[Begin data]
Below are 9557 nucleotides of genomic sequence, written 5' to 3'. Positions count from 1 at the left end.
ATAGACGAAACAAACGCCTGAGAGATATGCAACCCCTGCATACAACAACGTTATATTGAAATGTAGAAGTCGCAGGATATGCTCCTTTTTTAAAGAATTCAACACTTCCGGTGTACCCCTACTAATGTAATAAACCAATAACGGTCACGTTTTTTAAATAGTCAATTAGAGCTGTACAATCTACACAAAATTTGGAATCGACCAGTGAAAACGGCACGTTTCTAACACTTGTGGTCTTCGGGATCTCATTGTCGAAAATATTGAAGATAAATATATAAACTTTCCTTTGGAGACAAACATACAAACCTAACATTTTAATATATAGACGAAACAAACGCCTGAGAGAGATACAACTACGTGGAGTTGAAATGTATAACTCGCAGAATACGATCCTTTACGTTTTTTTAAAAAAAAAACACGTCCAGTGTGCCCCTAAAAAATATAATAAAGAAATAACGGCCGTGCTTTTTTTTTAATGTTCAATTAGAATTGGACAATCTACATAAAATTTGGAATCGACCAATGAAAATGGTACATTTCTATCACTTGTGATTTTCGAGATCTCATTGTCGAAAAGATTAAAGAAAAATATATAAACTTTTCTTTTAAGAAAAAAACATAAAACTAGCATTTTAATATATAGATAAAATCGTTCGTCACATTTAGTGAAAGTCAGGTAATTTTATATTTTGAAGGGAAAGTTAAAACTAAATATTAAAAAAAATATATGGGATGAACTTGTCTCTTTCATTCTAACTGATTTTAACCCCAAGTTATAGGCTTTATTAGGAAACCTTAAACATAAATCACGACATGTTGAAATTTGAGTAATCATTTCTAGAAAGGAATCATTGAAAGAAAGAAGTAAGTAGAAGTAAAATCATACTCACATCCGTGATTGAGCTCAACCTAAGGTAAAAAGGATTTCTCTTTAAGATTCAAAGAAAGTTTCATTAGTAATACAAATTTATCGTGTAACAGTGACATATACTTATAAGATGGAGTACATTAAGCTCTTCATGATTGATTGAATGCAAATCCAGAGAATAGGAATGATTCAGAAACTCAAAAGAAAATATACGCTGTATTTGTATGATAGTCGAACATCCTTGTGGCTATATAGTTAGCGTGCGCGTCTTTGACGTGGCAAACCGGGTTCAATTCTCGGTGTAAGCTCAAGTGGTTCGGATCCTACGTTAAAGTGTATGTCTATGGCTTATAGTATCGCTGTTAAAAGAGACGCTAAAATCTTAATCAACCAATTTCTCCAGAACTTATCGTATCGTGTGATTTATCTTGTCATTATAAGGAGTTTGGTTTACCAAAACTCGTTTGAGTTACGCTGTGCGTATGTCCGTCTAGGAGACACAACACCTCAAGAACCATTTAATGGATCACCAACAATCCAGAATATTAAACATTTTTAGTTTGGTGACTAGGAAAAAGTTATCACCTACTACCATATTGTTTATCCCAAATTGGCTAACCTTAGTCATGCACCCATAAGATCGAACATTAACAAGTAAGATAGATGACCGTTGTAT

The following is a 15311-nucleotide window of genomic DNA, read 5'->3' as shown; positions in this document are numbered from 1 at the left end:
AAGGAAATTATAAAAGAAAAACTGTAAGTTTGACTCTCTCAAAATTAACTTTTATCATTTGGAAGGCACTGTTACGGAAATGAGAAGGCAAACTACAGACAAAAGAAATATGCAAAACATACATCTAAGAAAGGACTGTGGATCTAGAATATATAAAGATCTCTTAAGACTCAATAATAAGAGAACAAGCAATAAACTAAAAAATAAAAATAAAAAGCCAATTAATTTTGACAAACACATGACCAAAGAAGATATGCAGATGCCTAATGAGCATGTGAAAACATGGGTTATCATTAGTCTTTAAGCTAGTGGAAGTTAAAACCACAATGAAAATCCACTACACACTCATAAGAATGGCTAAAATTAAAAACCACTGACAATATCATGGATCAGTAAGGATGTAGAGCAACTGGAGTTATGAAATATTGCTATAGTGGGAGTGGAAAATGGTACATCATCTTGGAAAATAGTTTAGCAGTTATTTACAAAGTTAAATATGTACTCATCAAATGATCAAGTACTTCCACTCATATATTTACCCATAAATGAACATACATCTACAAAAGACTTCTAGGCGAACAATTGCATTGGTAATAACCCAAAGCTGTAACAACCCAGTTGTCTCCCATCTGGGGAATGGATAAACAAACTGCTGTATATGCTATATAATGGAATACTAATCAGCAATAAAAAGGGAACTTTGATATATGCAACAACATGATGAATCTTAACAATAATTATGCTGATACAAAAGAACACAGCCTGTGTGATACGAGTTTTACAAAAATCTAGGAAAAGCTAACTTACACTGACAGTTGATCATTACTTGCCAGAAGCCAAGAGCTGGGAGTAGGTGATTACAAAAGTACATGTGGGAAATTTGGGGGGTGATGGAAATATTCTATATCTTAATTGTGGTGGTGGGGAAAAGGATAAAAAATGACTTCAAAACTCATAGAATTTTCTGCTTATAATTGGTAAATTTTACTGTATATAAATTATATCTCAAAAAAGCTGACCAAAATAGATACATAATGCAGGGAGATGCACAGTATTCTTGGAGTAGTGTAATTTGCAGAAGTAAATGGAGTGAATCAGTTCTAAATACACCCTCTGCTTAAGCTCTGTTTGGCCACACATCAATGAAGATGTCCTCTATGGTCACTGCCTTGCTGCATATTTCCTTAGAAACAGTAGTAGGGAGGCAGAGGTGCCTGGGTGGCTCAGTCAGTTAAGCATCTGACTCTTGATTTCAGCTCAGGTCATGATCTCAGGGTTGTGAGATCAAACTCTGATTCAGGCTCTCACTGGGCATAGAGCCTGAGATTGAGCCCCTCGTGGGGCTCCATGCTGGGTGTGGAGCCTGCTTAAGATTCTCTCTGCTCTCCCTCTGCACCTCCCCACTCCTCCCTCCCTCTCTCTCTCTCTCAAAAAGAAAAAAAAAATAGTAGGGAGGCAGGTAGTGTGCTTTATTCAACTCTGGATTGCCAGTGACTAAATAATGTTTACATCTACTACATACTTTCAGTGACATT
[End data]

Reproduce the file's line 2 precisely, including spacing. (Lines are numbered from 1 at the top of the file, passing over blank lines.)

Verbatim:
ATAGACGAAACAAACGCCTGAGAGATATGCAACCCCTGCATACAACAACGTTATATTGAAATGTAGAAGTCGCAGGATATGCTCCTTTTTTAAAGAATTCAACACTTCCGGTGTACCCCTACTAATGTAATAAACCAATAACGGTCACGTTTTTTAAATAGTCAATTAGAGCTGTACAATCTACACAAAATTTGGAATCGACCAGTGAAAACGGCACGTTTCTAACACTTGTGGTCTTCGGGATCTCATTGTCGAAAATATTGAAGATAAATATATAAACTTTCCTTTGGAGACAAACATACAAACCTAACATTTTAATATATAGACGAAACAAACGCCTGAGAGAGATACAACTACGTGGAGTTGAAATGTATAACTCGCAGAATACGATCCTTTACGTTTTTTTAAAAAAAAAACACGTCCAGTGTGCCCCTAAAAAATATAATAAAGAAATAACGGCCGTGCTTTTTTTTTAATGTTCAATTAGAATTGGACAATCTACATAAAATTTGGAATCGACCAATGAAAATGGTACATTTCTATCACTTGTGATTTTCGAGATCTCATTGTCGAAAAGATTAAAGAAAAATATATAAACTTTTCTTTTAAGAAAAAAACATAAAACTAGCATTTTAATATATAGATAAAATCGTTCGTCACATTTAGTGAAAGTCAGGTAATTTTATATTTTGAAGGGAAAGTTAAAACTAAATATTAAAAAAAATATATGGGATGAACTTGTCTCTTTCATTCTAACTGATTTTAACCCCAAGTTATAGGCTTTATTAGGAAACCTTAAACATAAATCACGACATGTTGAAATTTGAGTAATCATTTCTAGAAAGGAATCATTGAAAGAAAGAAGTAAGTAGAAGTAAAATCATACTCACATCCGTGATTGAGCTCAACCTAAGGTAAAAAGGATTTCTCTTTAAGATTCAAAGAAAGTTTCATTAGTAATACAAATTTATCGTGTAACAGTGACATATACTTATAAGATGGAGTACATTAAGCTCTTCATGATTGATTGAATGCAAATCCAGAGAATAGGAATGATTCAGAAACTCAAAAGAAAATATACGCTGTATTTGTATGATAGTCGAACATCCTTGTGGCTATATAGTTAGCGTGCGCGTCTTTGACGTGGCAAACCGGGTTCAATTCTCGGTGTAAGCTCAAGTGGTTCGGATCCTACGTTAAAGTGTATGTCTATGGCTTATAGTATCGCTGTTAAAAGAGACGCTAAAATCTTAATCAACCAATTTCTCCAGAACTTATCGTATCGTGTGATTTATCTTGTCATTATAAGGAGTTTGGTTTACCAAAACTCGTTTGAGTTACGCTGTGCGTATGTCCGTCTAGGAGACACAACACCTCAAGAACCATTTAATGGATCACCAACAATCCAGAATATTAAACATTTTTAGTTTGGTGACTAGGAAAAAGTTATCACCTACTACCATATTGTTTATCCCAAATTGGCTAACCTTAGTCATGCACCCATAAGATCGAACATTAACAAGTAAGATAGATGACCGTTGTAT